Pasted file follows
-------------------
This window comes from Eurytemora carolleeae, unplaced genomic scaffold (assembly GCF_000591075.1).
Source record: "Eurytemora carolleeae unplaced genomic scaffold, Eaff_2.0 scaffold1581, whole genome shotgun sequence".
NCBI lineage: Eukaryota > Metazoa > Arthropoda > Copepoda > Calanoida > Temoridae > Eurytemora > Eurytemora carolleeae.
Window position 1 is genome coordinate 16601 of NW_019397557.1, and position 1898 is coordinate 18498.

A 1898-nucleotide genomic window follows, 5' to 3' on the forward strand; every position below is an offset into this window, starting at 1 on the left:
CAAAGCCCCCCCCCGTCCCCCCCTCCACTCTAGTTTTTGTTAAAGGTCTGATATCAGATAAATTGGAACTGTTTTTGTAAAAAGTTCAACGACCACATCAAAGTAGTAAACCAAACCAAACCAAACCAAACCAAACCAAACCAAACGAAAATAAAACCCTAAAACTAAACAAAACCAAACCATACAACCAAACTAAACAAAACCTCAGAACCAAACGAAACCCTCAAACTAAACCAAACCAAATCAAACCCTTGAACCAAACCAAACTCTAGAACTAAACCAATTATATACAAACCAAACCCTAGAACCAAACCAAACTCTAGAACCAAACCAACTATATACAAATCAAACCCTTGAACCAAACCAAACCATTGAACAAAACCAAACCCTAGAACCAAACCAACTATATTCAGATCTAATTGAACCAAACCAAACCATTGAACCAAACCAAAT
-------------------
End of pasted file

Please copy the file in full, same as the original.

This window comes from Eurytemora carolleeae, unplaced genomic scaffold (assembly GCF_000591075.1).
Source record: "Eurytemora carolleeae unplaced genomic scaffold, Eaff_2.0 scaffold1581, whole genome shotgun sequence".
NCBI lineage: Eukaryota > Metazoa > Arthropoda > Copepoda > Calanoida > Temoridae > Eurytemora > Eurytemora carolleeae.
Window position 1 is genome coordinate 16601 of NW_019397557.1, and position 1898 is coordinate 18498.

A 1898-nucleotide genomic window follows, 5' to 3' on the forward strand; every position below is an offset into this window, starting at 1 on the left:
CAAAGCCCCCCCCCGTCCCCCCCTCCACTCTAGTTTTTGTTAAAGGTCTGATATCAGATAAATTGGAACTGTTTTTGTAAAAAGTTCAACGACCACATCAAAGTAGTAAACCAAACCAAACCAAACCAAACCAAACCAAACCAAACGAAAATAAAACCCTAAAACTAAACAAAACCAAACCATACAACCAAACTAAACAAAACCTCAGAACCAAACGAAACCCTCAAACTAAACCAAACCAAATCAAACCCTTGAACCAAACCAAACTCTAGAACTAAACCAATTATATACAAACCAAACCCTAGAACCAAACCAAACTCTAGAACCAAACCAACTATATACAAATCAAACCCTTGAACCAAACCAAACCATTGAACAAAACCAAACCCTAGAACCAAACCAACTATATTCAGATCTAATTGAACCAAACCAAACCATTGAACCAAACCAAAT